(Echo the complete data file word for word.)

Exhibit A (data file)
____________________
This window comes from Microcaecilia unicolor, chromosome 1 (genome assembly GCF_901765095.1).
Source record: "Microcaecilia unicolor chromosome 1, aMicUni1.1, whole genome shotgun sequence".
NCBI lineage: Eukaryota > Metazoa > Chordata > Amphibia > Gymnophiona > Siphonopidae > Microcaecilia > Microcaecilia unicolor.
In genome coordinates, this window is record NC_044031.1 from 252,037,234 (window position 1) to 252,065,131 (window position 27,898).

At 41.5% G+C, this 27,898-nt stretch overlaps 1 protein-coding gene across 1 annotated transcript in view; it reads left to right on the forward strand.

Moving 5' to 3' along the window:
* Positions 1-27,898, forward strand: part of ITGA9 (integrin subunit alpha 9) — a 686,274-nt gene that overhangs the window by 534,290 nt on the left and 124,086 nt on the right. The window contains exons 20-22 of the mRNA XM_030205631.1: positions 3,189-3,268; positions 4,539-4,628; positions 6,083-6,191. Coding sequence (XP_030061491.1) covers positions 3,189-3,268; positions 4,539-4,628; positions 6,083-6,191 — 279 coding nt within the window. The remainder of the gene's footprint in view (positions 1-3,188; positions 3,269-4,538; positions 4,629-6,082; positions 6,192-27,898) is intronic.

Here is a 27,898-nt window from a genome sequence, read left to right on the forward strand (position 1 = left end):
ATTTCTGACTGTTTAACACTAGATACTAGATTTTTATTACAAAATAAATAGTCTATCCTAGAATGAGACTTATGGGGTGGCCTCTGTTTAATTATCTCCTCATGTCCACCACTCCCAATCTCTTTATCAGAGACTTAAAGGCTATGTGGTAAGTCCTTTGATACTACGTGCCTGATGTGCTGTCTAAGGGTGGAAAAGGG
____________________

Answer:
This window comes from Microcaecilia unicolor, chromosome 1 (genome assembly GCF_901765095.1).
Source record: "Microcaecilia unicolor chromosome 1, aMicUni1.1, whole genome shotgun sequence".
NCBI lineage: Eukaryota > Metazoa > Chordata > Amphibia > Gymnophiona > Siphonopidae > Microcaecilia > Microcaecilia unicolor.
In genome coordinates, this window is record NC_044031.1 from 252,037,234 (window position 1) to 252,065,131 (window position 27,898).

At 41.5% G+C, this 27,898-nt stretch overlaps 1 protein-coding gene across 1 annotated transcript in view; it reads left to right on the forward strand.

Moving 5' to 3' along the window:
* Positions 1-27,898, forward strand: part of ITGA9 (integrin subunit alpha 9) — a 686,274-nt gene that overhangs the window by 534,290 nt on the left and 124,086 nt on the right. The window contains exons 20-22 of the mRNA XM_030205631.1: positions 3,189-3,268; positions 4,539-4,628; positions 6,083-6,191. Coding sequence (XP_030061491.1) covers positions 3,189-3,268; positions 4,539-4,628; positions 6,083-6,191 — 279 coding nt within the window. The remainder of the gene's footprint in view (positions 1-3,188; positions 3,269-4,538; positions 4,629-6,082; positions 6,192-27,898) is intronic.

Here is a 27,898-nt window from a genome sequence, read left to right on the forward strand (position 1 = left end):
ATTTCTGACTGTTTAACACTAGATACTAGATTTTTATTACAAAATAAATAGTCTATCCTAGAATGAGACTTATGGGGTGGCCTCTGTTTAATTATCTCCTCATGTCCACCACTCCCAATCTCTTTATCAGAGACTTAAAGGCTATGTGGTAAGTCCTTTGATACTACGTGCCTGATGTGCTGTCTAAGGGTGGAAAAGGG